Cross Stitching is a relaxing and rewarding hobby. However, it can be a bit overwhelming to begin with.
There are tons of neat tricks that will help you master the art of cross stitching in no time. Soon enough you will be tackling that long-awaited design you’ve had your eye on for ages but not the confidence to start.
So, my friend, read on for some fab top tips to make your first foray into the world of cross stitch smoother and more enjoyable.
Avoid the tangles and frustrations and become an expert quick as a trick.
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Invest In Some Books
Stock up on a book or two to get you started. You can buy books with full patterns or if you are creative, grab a book with motifs, fonts and borders to create your own designs.
- Subversive Cross Stitch: 50 F*cking Clever Designs for Your Sassy Side
- Feminist Cross Stitch: 40 Bold & Fierce Patterns
- Jo Verso’s World of Cross Stitch: 1001 Motifs, Borders and Pattern Ideas
- 500 Alphabets in Cross Stitch
- Cross Stitch Motif Series 3: Borders: 300 New Cross Stitch Motifs
- Do-It-Yourself Stitch People (2nd Edition)
- Mega Mini Cross Stitch: 900 Super Awesome Cross Stitch Motifs
Start With a Kit
A cross stitch kit can save a bit of hassle trying to find the correct floss, fabric and other bits and bobs that you will need to complete a pattern. It is a good way to dip your toes in the water to see if you’re actually going to like your new hobby before you spend up large.
You can find kits on Etsy, Amazon or in your local craft store and they range from very simple beginners designs to larger, more complex designs.
Cross stitch kits usually come with:
- A precut piece of Aida in the correct size
- The pattern
- A needle
- Floss cut into smaller strands, usually on a card with either the symbol or colour number
- Any beads or embellishments needed
Sometimes kits will come with a hoop but not all will.
Choose Your Fabric Wisely
Your fabric choice can affect your whole project from the ease of stitching to the look of the finished product.
The higher the count of the fabric, the smaller the stitches are. It will also be slightly trickier to stitch as well.
The most common fabric to start with is 14 count Aida.
If your fabric is hand-dyed, prewash it before starting.
Grid Your Fabric
If you want, you can grid your fabric, this will make it easier to keep track of the pattern and help lessen mistakes.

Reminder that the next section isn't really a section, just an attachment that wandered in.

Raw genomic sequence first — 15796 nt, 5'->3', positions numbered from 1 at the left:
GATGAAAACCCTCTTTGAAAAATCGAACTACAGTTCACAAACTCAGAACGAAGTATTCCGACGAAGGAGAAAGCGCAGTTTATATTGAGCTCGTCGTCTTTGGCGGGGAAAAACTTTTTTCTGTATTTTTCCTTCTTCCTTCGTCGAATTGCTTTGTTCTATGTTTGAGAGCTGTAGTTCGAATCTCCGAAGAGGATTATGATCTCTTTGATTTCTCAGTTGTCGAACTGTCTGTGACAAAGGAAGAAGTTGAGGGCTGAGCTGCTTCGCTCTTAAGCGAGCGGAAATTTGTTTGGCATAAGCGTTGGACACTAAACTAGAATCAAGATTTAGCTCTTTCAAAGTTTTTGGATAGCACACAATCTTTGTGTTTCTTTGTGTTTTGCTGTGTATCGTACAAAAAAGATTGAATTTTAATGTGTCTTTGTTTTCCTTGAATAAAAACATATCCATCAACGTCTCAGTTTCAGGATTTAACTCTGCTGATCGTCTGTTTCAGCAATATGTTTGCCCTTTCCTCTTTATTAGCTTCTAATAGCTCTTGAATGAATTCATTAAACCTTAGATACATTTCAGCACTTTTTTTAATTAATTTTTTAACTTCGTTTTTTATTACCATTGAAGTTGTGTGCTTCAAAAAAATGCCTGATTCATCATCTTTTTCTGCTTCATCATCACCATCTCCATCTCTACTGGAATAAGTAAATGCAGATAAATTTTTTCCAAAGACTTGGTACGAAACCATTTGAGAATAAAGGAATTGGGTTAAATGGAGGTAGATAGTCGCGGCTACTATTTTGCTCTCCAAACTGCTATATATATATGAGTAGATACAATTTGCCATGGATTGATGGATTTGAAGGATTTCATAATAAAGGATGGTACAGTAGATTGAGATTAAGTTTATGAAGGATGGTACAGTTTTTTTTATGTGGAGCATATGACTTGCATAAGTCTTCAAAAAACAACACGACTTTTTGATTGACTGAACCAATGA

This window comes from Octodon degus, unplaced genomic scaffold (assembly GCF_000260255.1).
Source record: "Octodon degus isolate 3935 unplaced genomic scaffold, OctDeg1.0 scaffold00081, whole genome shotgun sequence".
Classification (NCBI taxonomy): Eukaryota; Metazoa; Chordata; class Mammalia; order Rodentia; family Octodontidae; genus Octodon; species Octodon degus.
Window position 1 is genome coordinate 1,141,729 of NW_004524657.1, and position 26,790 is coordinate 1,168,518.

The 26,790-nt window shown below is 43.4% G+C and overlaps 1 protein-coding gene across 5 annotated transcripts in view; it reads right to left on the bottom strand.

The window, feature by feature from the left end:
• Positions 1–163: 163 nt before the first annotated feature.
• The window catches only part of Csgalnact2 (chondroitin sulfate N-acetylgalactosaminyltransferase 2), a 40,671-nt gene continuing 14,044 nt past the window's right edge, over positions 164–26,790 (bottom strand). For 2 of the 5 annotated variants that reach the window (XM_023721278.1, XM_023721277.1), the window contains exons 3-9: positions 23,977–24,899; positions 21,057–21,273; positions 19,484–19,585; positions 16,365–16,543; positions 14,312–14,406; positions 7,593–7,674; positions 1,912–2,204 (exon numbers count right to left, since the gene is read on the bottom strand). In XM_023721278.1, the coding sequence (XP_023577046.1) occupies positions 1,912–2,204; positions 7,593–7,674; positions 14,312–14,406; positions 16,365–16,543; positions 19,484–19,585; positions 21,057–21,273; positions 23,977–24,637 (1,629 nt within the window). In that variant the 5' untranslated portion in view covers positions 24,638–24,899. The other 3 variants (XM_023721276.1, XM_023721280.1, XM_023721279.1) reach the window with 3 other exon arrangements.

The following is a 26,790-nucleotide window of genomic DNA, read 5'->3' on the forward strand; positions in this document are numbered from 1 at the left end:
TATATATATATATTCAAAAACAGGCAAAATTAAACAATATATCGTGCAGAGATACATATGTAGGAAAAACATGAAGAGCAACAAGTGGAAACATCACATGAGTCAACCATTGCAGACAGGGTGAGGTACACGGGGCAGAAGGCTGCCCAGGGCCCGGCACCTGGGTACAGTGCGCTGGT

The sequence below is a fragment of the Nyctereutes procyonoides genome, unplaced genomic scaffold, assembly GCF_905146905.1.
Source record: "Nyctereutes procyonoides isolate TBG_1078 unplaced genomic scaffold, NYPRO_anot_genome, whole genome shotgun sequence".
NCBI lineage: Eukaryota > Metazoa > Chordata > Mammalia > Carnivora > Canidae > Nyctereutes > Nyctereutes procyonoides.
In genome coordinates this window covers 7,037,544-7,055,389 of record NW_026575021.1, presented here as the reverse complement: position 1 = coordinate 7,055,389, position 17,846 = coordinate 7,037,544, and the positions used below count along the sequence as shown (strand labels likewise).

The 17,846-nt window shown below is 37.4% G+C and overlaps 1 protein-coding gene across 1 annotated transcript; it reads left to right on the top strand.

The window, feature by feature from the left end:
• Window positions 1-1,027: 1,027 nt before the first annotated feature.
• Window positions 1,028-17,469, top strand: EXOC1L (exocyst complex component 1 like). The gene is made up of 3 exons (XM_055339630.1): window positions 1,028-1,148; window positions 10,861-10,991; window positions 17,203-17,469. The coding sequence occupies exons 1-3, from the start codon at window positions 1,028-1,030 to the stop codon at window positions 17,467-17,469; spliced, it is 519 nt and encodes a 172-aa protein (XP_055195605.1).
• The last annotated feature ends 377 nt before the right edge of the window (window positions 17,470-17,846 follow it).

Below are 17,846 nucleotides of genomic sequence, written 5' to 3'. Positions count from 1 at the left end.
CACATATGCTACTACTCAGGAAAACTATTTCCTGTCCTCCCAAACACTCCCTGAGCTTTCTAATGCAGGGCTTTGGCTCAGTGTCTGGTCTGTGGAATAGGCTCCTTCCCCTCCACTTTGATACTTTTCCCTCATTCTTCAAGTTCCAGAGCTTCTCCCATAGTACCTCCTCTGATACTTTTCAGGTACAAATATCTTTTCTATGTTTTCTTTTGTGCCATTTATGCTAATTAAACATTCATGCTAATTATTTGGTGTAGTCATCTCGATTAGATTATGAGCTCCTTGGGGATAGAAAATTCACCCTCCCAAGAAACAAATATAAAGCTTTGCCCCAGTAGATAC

Always make sure that whatever you are using to grid your fabric can easily be removed (either by wash or pulling out your basting stitches).
You can find a handy tutorial on gridding your fabric over on YouTube
Be Aware of Thread Coverage
As well as fabric size, there’s another important factor to take into consideration when stitching. Thread coverage. This simply means how many strands of floss you use for each cross.
The guide below gives a visual overview of how your stitches will look with different amounts of strands per stitch. As a general rule of thumb, the smaller the fabric, the less number of strands will be needed.
Floss coverage from left to right: 18-count, 14-count, 11-count, and 9-count (18-count over two threads). Get the full guide on Better Cross Stitch Patterns.
Organise Your Threads
If you are buying full skeins of floss, I would highly recommend winding them on bobbins and labelling them with the colour number. This will prevent them from tangling and getting caught up together.
Keep them in a little box lined up like soldiers. It’s very satisfying.
Cut Your Thread to Size
When you are ready to use your floss, measure your floss strands using the length of your fingertips to your elbow. This length is perfect for reducing the number of tangles in your thread.
Although it seems like a smart idea cutting long lengths (less having to rethread, right?), it really isn’t. The thread tangles much more readily in long lengths in use.
Untwist Your Thread Regularly
As you stitch, you will naturally rotate the needle slightly with every stitch. This will make your floss start to twist.
To counter this, untwist your thread every so often. Simply drop your needle and let it unwind. You can untwist it manually but I prefer to just let my needle drop and it do it naturally.
If the floss is twisted, it will create an odd texture in your stitches, they won’t be even and more of the fabric underneath will show up.
Stop Your Edges From Fraying
As you stitch the edges of your fabric will naturally fray. You can stop this by overlocking around the edge (if you have access to an overlocker), stitch around the edges with a blanket stitch or use masking tape.
I tend to use masking tape, it is just as effective as an overlocker.
Stitch With a Hoop or Frame
Using a hoop or frame to keep your fabric taut is much much easier than stitching without one. Trust me on this.
It also helps prevent distortion as you stitch as your work will be even.
However, make sure you take your work off the hoop in between working on it. This will help decrease indents and creases.
Use a Blunt Needle